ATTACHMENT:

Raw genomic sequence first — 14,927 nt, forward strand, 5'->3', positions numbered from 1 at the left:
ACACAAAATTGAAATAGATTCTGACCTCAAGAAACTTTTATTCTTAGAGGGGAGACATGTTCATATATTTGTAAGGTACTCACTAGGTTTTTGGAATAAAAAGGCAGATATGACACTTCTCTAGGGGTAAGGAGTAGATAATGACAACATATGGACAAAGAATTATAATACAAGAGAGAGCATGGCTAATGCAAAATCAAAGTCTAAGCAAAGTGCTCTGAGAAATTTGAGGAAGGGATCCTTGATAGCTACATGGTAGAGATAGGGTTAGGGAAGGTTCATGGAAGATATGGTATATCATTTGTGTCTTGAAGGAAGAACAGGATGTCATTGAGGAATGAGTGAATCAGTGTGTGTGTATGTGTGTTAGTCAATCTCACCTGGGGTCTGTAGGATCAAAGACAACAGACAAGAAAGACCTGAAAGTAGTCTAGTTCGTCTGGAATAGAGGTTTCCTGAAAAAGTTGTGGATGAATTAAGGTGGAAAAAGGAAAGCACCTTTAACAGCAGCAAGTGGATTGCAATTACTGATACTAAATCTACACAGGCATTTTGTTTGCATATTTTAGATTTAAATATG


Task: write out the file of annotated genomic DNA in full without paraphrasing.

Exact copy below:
Raw genomic sequence first — 14,927 nt, forward strand, 5'->3', positions numbered from 1 at the left:
ACACAAAATTGAAATAGATTCTGACCTCAAGAAACTTTTATTCTTAGAGGGGAGACATGTTCATATATTTGTAAGGTACTCACTAGGTTTTTGGAATAAAAAGGCAGATATGACACTTCTCTAGGGGTAAGGAGTAGATAATGACAACATATGGACAAAGAATTATAATACAAGAGAGAGCATGGCTAATGCAAAATCAAAGTCTAAGCAAAGTGCTCTGAGAAATTTGAGGAAGGGATCCTTGATAGCTACATGGTAGAGATAGGGTTAGGGAAGGTTCATGGAAGATATGGTATATCATTTGTGTCTTGAAGGAAGAACAGGATGTCATTGAGGAATGAGTGAATCAGTGTGTGTGTATGTGTGTTAGTCAATCTCACCTGGGGTCTGTAGGATCAAAGACAACAGACAAGAAAGACCTGAAAGTAGTCTAGTTCGTCTGGAATAGAGGTTTCCTGAAAAAGTTGTGGATGAATTAAGGTGGAAAAAGGAAAGCACCTTTAACAGCAGCAAGTGGATTGCAATTACTGATACTAAATCTACACAGGCATTTTGTTTGCATATTTTAGATTTAAATATG